The History of Valentine’s Day

Many people only consider Valentine’s Day to be a corporate-money grab. However, the roots and culture of Valentine’s Day actually stretch much farther than that. Beginning in 270 A.D. and evolving to the holiday we love, Valentine’s Day has stuck itself to the hearts of all of us.

An obvious answer to the roots of Valentine’s Day is the presence of St. Valentine, who is recognized by the Catholic Church. St. Valentine is thought to have been a Roman priest who fell victim to martyrdom during the persecution of Christians during the 2nd Century. He was beheaded by Emperor Claudius II for performing secret marriages and engagements. In a secondary legend, while imprisoned and waiting for his execution, Valentine wrote and left a goodbye note to a friend signed “From Your Valentine.” This message is largely considered the first ever “valentine.”

Though Valentine’s Day can be considered a celebration of the sacrifices made by St. Valentine, it’s often claimed that it is actually the Christianization of the pagan festival, Lupercalia. The celebration took place on Feb. 15 and honored the Roman god of agriculture, Faunus, as well as celebrating Romulus and Remus, whose story depicts them as the founders of Rome. However, unlike Valentine’s Day today, this festival was bloody, contained many ritual sacrifices and was outlawed at the end of the 5th Century for being unchristlike. Pope Gelasius I, responsible for banning the celebration, replaced it with St. Valentine’s commemoration.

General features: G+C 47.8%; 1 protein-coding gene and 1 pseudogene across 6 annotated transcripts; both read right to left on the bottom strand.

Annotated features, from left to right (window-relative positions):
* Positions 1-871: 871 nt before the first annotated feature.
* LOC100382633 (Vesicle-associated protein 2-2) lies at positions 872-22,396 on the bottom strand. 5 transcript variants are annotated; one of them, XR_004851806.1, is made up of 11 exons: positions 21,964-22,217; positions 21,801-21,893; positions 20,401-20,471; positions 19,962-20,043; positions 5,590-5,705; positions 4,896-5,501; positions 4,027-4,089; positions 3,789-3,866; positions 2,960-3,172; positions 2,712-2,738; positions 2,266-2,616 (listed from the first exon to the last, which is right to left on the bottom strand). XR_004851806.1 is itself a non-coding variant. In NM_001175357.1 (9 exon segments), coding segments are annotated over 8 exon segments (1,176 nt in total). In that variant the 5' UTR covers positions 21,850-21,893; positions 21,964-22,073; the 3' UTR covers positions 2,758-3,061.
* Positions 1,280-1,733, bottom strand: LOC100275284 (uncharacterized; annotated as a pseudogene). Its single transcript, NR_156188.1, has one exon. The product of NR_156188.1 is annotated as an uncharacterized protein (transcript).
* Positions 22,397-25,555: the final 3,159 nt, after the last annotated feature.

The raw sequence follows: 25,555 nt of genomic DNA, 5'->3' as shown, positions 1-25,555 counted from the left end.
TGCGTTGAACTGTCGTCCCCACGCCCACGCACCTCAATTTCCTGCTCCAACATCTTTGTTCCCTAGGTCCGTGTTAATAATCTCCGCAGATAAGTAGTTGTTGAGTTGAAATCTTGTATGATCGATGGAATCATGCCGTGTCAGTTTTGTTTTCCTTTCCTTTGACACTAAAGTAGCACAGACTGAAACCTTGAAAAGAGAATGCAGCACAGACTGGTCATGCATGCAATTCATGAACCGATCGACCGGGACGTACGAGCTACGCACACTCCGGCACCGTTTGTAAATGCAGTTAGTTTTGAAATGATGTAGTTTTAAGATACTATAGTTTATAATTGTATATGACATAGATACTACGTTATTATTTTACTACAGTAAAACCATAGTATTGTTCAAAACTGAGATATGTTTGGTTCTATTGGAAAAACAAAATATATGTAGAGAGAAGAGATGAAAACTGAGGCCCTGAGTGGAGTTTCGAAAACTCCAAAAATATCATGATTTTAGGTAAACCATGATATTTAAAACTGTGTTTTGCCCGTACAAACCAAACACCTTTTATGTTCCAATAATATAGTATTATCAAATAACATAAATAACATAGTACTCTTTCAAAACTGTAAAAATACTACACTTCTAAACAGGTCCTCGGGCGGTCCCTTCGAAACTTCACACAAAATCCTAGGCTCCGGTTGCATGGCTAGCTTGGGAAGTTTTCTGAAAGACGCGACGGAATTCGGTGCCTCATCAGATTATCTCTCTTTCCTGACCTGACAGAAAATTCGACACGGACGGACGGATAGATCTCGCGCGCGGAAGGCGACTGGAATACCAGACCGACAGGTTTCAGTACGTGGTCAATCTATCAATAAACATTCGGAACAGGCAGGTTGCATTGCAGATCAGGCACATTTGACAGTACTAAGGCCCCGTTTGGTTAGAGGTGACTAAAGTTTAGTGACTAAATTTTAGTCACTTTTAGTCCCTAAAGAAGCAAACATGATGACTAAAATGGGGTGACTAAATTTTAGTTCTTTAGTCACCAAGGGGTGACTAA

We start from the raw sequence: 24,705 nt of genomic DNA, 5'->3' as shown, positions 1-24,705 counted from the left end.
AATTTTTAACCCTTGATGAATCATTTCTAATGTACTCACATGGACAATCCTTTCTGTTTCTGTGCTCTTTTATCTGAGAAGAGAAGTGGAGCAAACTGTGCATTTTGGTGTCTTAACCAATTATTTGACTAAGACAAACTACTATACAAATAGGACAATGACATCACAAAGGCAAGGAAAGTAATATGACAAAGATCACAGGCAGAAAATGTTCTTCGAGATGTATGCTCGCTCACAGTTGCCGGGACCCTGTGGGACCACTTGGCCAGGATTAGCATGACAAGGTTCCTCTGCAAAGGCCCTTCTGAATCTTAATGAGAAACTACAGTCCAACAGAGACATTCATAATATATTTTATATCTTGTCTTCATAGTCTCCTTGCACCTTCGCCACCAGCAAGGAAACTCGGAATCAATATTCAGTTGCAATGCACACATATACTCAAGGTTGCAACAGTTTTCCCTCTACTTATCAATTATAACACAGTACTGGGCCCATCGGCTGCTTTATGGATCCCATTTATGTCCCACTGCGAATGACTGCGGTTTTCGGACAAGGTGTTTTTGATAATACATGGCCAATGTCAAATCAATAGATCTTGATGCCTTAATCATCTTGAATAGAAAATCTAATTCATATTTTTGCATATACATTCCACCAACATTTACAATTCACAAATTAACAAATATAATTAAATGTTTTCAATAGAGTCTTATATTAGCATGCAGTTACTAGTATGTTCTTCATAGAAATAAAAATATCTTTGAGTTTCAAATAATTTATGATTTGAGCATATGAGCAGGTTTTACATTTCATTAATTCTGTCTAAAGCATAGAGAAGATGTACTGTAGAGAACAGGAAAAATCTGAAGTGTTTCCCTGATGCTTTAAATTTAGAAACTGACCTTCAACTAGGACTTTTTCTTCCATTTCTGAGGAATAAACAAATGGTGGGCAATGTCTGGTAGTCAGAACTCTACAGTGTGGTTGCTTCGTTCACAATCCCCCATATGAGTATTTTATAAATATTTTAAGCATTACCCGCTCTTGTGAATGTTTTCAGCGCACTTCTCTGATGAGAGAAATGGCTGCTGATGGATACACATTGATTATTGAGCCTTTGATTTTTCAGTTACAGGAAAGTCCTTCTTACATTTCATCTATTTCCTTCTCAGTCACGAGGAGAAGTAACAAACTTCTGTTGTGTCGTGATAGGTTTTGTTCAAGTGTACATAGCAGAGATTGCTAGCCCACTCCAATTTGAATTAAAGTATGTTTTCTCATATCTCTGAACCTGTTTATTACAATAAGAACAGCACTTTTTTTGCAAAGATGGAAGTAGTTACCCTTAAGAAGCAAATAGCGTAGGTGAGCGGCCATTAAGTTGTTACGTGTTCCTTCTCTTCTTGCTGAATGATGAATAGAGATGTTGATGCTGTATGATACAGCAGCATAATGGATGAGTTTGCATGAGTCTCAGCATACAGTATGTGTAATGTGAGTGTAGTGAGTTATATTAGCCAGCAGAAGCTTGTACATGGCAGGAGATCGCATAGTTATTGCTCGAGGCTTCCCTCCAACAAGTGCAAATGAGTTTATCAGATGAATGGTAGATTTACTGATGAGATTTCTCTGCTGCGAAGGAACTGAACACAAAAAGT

It wasn’t until late 14th Century that Valentine’s Day developed a connection with love and affection. In a 1375 poem, “Parliament of Foules,” Geoffrey Chaucer declared Valentine’s Day a romantic holiday. His poem walks readers through the story of a group of birds who choose their mates on ‘Seynt Valentynes Day,’ or early spring. It sparked a tradition, where admirers and lovers would declare their love through written valentines, similar to the ones that are written now.

Once written valentines had become popular, Cupid began rising in popularity. Cupid, the Roman version of the Greek God Eros, son of Aphrodite, rules over love and sexual desire. Romans infantilized him- reforming him from his Greek version, a powerful and chaotic man, to a baby angel controlled by his mother. Around the early 1900s, Cupid became the poster-cherub of Valentine’s day. Due to the mass production of postal cards, cupid imagery became plastered on every Valentine letter.

The rich and compelling history of Valentine’s Day has made this wholesome holiday worthy of appreciation, and created the celebration of love that we know today. So while Valentine’s Day may be a bit exploitative on the surface, it is an important reminder to cherish and show gratitude for the connections, friendships, and relationships in our lives.